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Faculty, students debate immigration

Ashley Charnley | Friday, October 12, 2007

In a faculty-student debate on social, political and economic effects of immigration Thursday, the only clear conclusion the panel could reach is that the issue is not going away.

More than 20 students gathered in the Dooley Room of LaFortune to watch the panel, with a team of political science Professor Anthony Messina and senior political science major Amy Meyer and a team of Latin American studies Professor Jorge Bustamante and senior history major Stuart Mora.

Messina described immigration as a moral plug and “an interest driven phenomenon,” and said he views American immigration as a cyclical problem.

“We are part of a political immigration cycle,” he said. “We keep moving along and at one point we are going to move to a better part.”

Comparing the current American issue to the problems in Europe, Messina said the European condition is a much more dangerous situation.

There are many European countries that are fairly homogeneous. These countries are adverse to immigration because it threatens their homogeneity,” said Messina. “There is no one silver bullet, there is no one comprehensive act, and there is no one policy approach that is going to address all these issues simultaneously.”

Meyer argued that immigrants are not a threat to our society and can assimilate themselves into society over time.

“There is a need for government to regulate any people moving back and forth, as well as to promote immigration education just to make sure that we take care of the residents which I think is actually the most important part of immigration,” she said.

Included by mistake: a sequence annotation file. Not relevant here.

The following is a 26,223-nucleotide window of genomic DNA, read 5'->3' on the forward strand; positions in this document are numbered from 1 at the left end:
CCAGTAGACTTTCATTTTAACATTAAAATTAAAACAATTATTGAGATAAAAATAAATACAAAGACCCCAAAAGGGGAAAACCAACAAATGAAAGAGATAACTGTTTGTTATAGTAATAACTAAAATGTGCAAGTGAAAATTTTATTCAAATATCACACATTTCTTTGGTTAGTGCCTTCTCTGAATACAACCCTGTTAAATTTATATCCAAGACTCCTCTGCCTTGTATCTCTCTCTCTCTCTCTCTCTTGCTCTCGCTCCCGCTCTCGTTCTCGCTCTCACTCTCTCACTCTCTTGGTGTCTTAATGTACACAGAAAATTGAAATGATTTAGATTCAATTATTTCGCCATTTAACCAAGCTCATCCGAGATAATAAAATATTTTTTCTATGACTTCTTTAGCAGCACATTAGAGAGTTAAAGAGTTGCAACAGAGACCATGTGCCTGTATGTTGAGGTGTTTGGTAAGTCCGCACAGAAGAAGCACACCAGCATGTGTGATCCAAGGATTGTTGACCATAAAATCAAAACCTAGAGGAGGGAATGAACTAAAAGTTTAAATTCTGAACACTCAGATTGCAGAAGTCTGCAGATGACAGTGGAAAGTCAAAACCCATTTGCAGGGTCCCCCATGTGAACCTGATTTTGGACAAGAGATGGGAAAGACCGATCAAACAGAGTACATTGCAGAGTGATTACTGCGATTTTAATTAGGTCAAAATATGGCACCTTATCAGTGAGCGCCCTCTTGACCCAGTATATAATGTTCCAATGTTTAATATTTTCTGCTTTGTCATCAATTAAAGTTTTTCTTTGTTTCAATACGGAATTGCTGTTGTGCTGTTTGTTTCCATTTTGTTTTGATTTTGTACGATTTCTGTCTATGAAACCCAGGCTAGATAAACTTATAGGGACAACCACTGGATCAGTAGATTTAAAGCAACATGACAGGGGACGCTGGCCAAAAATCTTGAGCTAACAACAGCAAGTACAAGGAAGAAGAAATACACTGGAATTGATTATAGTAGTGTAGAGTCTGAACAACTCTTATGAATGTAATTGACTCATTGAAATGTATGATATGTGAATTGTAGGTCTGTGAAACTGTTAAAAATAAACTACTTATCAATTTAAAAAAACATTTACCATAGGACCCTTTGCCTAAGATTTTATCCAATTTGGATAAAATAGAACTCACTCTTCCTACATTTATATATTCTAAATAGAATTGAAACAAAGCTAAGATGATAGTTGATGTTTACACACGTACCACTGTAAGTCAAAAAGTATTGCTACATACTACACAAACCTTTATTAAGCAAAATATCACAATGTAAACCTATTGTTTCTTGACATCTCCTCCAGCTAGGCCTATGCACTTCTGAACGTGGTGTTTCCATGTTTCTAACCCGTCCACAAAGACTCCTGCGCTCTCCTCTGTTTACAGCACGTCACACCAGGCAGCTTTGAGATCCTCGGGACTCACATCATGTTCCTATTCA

Meyer discussed a study on the preferred identity of immigrants in the United States.

“I think that the longer we promote our image, the more likely they are going to assimilate to the American cultural order,” she said.

Bustamante, of the opposing team, discussed the idea of perception versus reality.

“The first exercise that anyone is analyzing in the United States specifically is to separate perceptions from realities,” he said. “The two things can go into two very contradictory positions.”

He also discussed the reality of the U.S. government response to illegal immigration.

“In many parts of the world you will find ideals based on racism,” Bustamante said. “The most important issue for immigrants themselves is the raids going on all over the United States. Adults are being taken in front of the children wondering why that is happening. That is happening right now, right now in the United States.”

Mora explored the topic of immigrant workers in opposition with native workers.

“You will see in capital and labor relations that the ability of workers to organize is hindered by the fear that they feel toward these immigrant workers,” he said.

Unions struggled to organize because they couldn’t overcome racial barriers, he said.

“When you look across the border and see eight to ten times higher wages than your own, and you look at your children and wonder if you can afford to give them an education, you are willing to take that risk, and as long as that opportunity is there, they will continue to take that opportunity,” Mora said.

He said he does not believe illegal immigration is going to go away.

“As long as that carrot is hanging out there, wages ten times higher than home, people are going to continue crossing the border,” Mora said.